I had plenty of material to mull on during my two-hour drive home. The intersection between domestic and wild lives isn’t always harmonious. In the years that I’ve been ranching, I’ve seen depredations by wolves, bears and coyotes. Raising domestic livestock has given me a picture of what happens in the wild. I don’t want to see the picked-clean, nose-less skull of a calf still wedged in a cow’s birth canal, her vulva eaten away as she struggled to give birth. Yet I can image a cow elk or moose in the same situation. I haven’t had to shoot a domestic cow in this condition yet, but my husband has. I can only assume the end result for a wild animal mother is far less humane.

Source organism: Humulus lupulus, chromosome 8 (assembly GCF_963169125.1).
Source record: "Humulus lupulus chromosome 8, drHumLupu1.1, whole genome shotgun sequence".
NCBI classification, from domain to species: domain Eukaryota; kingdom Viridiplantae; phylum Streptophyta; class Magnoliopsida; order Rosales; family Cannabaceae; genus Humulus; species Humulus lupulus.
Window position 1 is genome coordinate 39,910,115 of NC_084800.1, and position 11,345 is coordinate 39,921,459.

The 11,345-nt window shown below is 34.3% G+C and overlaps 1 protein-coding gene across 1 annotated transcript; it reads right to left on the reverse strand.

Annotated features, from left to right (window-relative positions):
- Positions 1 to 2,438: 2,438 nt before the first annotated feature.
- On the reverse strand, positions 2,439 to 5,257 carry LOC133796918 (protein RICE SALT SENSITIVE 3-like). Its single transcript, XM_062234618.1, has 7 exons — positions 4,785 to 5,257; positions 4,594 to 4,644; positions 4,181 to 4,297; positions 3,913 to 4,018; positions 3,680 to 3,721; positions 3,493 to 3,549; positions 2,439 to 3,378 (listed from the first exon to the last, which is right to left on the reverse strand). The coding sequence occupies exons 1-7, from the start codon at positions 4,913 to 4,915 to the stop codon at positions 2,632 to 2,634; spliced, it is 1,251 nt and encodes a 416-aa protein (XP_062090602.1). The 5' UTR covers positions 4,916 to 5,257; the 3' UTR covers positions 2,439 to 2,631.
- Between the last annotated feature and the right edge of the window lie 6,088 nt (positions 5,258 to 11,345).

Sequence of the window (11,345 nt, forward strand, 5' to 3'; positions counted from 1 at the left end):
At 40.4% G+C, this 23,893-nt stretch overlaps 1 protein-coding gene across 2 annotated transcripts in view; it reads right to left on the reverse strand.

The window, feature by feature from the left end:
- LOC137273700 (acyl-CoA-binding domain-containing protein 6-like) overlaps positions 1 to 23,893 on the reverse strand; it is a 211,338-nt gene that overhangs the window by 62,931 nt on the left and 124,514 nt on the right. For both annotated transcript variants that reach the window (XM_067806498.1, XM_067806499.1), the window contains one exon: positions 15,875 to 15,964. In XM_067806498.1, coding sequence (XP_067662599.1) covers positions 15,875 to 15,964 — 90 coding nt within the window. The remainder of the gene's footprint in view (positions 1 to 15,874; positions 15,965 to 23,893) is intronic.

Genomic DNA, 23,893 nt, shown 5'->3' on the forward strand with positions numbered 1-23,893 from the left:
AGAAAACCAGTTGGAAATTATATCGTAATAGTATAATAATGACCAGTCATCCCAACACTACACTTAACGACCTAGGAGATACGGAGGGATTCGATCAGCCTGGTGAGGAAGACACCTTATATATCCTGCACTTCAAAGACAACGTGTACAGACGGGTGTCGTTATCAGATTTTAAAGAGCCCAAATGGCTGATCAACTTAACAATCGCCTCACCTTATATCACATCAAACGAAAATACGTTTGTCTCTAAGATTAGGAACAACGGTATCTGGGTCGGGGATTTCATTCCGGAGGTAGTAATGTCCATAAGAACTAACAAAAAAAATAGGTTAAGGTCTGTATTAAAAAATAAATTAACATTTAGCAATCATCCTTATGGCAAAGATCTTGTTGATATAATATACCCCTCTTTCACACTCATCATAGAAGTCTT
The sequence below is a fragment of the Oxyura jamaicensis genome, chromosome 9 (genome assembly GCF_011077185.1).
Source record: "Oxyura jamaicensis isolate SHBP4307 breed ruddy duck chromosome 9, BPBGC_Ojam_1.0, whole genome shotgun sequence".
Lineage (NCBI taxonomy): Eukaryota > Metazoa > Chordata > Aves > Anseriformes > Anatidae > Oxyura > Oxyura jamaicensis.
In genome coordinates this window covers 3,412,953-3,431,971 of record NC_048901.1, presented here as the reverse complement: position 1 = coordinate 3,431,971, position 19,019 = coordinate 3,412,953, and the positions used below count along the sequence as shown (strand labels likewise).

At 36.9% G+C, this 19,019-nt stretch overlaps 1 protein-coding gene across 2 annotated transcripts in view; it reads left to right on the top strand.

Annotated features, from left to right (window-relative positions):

It’s easy to valorize nature as the efficient machine that only takes what she needs to survive. But nature is not merciful. In addition to killing for survival, nature kills without conscience or remorse. Nature tortures, maims, and leaves the wounded. When we choose to ranch on a wild landscape, that’s part of the risk we take. While we plan for a certain percentage of death loss to predators, it doesn’t make it easier to find the aftermath of an attack.